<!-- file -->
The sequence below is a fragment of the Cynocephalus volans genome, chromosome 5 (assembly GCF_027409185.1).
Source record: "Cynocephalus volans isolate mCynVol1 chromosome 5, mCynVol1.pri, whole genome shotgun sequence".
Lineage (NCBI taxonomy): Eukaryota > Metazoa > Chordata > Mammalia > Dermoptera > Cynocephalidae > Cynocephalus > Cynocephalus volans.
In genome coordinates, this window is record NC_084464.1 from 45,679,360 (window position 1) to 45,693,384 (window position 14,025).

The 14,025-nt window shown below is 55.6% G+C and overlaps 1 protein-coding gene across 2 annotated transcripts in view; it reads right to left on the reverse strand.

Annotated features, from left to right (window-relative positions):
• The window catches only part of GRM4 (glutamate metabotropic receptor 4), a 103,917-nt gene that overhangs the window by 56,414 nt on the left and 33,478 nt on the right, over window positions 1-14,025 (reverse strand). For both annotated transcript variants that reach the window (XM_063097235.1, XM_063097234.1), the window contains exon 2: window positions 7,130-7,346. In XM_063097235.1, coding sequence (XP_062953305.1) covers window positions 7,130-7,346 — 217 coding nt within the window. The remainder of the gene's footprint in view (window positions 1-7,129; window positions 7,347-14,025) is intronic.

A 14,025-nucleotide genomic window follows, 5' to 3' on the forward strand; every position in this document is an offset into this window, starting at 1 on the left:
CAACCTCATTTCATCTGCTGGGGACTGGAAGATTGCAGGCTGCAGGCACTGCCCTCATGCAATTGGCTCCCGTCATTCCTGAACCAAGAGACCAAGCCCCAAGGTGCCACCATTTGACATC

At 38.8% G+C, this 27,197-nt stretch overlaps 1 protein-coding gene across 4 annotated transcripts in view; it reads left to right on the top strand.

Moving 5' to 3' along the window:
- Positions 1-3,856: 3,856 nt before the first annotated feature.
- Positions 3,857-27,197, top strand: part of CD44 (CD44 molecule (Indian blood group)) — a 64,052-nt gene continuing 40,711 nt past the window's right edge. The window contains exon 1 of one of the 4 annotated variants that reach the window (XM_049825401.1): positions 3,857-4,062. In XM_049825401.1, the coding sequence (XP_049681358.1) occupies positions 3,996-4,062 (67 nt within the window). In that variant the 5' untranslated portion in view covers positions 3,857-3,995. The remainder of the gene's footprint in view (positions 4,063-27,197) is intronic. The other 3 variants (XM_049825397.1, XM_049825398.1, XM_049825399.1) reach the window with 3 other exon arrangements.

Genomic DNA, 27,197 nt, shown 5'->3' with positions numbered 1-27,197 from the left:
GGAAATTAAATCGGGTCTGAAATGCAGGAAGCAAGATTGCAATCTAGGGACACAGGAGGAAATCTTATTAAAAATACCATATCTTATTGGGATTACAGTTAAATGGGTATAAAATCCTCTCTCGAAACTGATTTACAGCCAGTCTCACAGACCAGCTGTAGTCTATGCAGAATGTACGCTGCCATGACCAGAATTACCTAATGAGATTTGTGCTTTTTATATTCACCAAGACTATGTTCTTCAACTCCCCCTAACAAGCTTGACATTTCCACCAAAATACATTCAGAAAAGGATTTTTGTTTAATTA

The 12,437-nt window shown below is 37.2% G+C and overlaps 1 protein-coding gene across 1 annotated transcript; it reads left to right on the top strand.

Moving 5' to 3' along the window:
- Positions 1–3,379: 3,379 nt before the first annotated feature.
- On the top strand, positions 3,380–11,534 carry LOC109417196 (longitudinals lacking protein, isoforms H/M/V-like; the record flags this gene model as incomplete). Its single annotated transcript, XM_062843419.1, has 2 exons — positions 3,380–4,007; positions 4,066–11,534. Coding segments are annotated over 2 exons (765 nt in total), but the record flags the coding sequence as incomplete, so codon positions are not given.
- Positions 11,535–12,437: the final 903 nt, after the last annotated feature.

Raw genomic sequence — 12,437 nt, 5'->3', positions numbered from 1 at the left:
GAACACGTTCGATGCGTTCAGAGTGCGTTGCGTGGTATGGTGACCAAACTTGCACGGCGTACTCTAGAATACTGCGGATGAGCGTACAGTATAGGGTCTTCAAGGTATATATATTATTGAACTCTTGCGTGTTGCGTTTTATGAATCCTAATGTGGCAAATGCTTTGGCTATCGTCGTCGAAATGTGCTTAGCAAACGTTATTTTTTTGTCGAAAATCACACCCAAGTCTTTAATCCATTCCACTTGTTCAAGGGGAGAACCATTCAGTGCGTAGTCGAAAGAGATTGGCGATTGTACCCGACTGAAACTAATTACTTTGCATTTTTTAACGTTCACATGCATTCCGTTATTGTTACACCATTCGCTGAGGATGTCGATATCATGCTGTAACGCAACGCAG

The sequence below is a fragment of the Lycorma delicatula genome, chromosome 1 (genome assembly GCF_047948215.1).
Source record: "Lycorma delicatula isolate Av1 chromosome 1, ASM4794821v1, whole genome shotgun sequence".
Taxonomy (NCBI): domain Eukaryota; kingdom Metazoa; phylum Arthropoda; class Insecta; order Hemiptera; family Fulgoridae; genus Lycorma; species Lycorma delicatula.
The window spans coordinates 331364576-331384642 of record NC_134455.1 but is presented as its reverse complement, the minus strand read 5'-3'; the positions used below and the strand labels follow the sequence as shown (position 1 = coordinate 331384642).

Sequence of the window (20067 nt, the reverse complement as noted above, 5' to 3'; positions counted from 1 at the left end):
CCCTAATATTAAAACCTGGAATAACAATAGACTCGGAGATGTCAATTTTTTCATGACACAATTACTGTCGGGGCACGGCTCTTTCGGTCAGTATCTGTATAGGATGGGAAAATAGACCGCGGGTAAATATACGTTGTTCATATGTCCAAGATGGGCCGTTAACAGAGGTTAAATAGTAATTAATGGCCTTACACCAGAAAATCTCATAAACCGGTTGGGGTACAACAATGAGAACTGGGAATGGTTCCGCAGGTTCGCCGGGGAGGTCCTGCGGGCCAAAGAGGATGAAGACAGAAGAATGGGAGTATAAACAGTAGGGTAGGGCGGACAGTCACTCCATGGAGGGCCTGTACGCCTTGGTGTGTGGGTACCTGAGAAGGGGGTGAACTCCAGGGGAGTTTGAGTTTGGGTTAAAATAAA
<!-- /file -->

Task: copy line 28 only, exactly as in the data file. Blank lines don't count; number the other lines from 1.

CCCTAATATTAAAACCTGGAATAACAATAGACTCGGAGATGTCAATTTTTTCATGACACAATTACTGTCGGGGCACGGCTCTTTCGGTCAGTATCTGTATAGGATGGGAAAATAGACCGCGGGTAAATATACGTTGTTCATATGTCCAAGATGGGCCGTTAACAGAGGTTAAATAGTAATTAATGGCCTTACACCAGAAAATCTCATAAACCGGTTGGGGTACAACAATGAGAACTGGGAATGGTTCCGCAGGTTCGCCGGGGAGGTCCTGCGGGCCAAAGAGGATGAAGACAGAAGAATGGGAGTATAAACAGTAGGGTAGGGCGGACAGTCACTCCATGGAGGGCCTGTACGCCTTGGTGTGTGGGTACCTGAGAAGGGGGTGAACTCCAGGGGAGTTTGAGTTTGGGTTAAAATAAA